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Supreme Court limits birth control coverage rule

5-4 ruling lets family-owned firms decline for religious reasons

Antiabortion advocates cheered in front of the Supreme Court after the decision was announced on Monday.

Chip Somodevilla/Getty Images

Antiabortion advocates cheered in front of the Supreme Court after the decision was announced on Monday.

WASHINGTON — The Supreme Court ruled Monday that family-owned businesses are not required to provide birth control coverage to their employees if it conflicts with the business owners’ religious beliefs, a case that extended religious protections to for-profit corporations for the first time.

The ruling was a major victory for social conservatives, who objected to the requirement in President Obama’s health care law that businesses providing insurance to their employees must pay for coverage of contraceptives. The justices said businesses owned by individuals or families should not have to follow those particular government rules.

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“A corporation is simply a form of organization used by human beings to achieve desired ends,” Justice Samuel A. Alito Jr. wrote. “When rights, whether constitutional or statutory, are extended to corporations, the purpose is to protect the rights of these people. . . . And protecting the free-exercise rights of corporations . . . protects the religious liberty of the humans who own and control those companies.”

The 5-to-4 ruling drew a blistering dissent from liberal Justice Ruth Bader Ginsburg, who called it “a decision of startling breadth.”

Ginsburg, reflecting the sharp divisions over the ruling, objected to “the court’s expansive notion of corporate personhood,” saying it raised a host of new questions about the ability of corporations to use the shield of religious faith to protect themselves against federal laws they find distasteful.

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The companies that brought the lawsuit — Hobby Lobby, an Oklahoma City-based arts and craft chain, and Conestoga, a furniture maker in East Pearl, Pa., — “surely do not stand alone’’ in their desire to avoid laws that conflict with religion, Ginsburg wrote.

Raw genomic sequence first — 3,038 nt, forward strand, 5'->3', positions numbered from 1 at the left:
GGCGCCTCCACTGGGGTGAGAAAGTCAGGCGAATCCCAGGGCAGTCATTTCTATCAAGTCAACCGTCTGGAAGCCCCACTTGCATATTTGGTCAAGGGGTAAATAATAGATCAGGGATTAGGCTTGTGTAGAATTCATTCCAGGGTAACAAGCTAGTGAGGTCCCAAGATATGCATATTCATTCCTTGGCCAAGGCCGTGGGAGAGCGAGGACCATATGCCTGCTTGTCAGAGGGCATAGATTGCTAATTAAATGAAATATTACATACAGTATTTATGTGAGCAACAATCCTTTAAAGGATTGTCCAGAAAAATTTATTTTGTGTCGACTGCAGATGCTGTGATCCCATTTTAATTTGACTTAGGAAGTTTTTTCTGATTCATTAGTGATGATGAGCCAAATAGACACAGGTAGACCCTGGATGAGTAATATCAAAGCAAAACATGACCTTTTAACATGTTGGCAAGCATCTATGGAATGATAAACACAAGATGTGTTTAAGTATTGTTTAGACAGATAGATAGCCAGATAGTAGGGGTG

Posing a series of scenarios, Ginsburg asked if the court’s decision would “extend to employers with religiously grounded objections to blood transfusions (Jehovah’s Witnesses); antidepressants (Scientologists); medications derived from pigs, including anesthesia, intravenous fluids, and pills coated with gelatin (certain Muslims, Jews, and Hindus); and vaccinations (Christian Scientists, among others)?”

Ginsburg also pointed to cases where companies, citing their religious beliefs, have discriminated against black or homosexual patrons, female employees working without their father’s or husband’s consent, and couples living together without being married — and asked “how does the court divine which religious beliefs are worthy of accommodation, and which are not?”

But the justices in the conservative majority took pains to blunt the political impact of their decision. They insisted the case applies only to “closely held’’ companies, not those controlled by shareholders or large groups of investors.

Alito, writing for the majority, said it was intended to be narrowly interpreted. The decision, he said, would not allow racial discrimination in hiring under the shield of religious practice. Nor, he said, would it apply to other medical procedures such as vaccinations and blood transfusions.

“Our decision in these cases is concerned solely with the contraceptive mandate,” Alito wrote. “Our decision should not be understood to hold that an insurance-coverage mandate must necessarily fall if it conflicts with an employer’s religious beliefs.”

But Mark Tushnet, a Harvard law professor, said it is quite possible that when a Christian Scientist or Jehovah’s Witness raises the objections Ginsburg brought forth, they will prevail. Alito said in the opinion such plaintiffs would not prevail, but the underlying points in the case indicate they could, Tushnet said.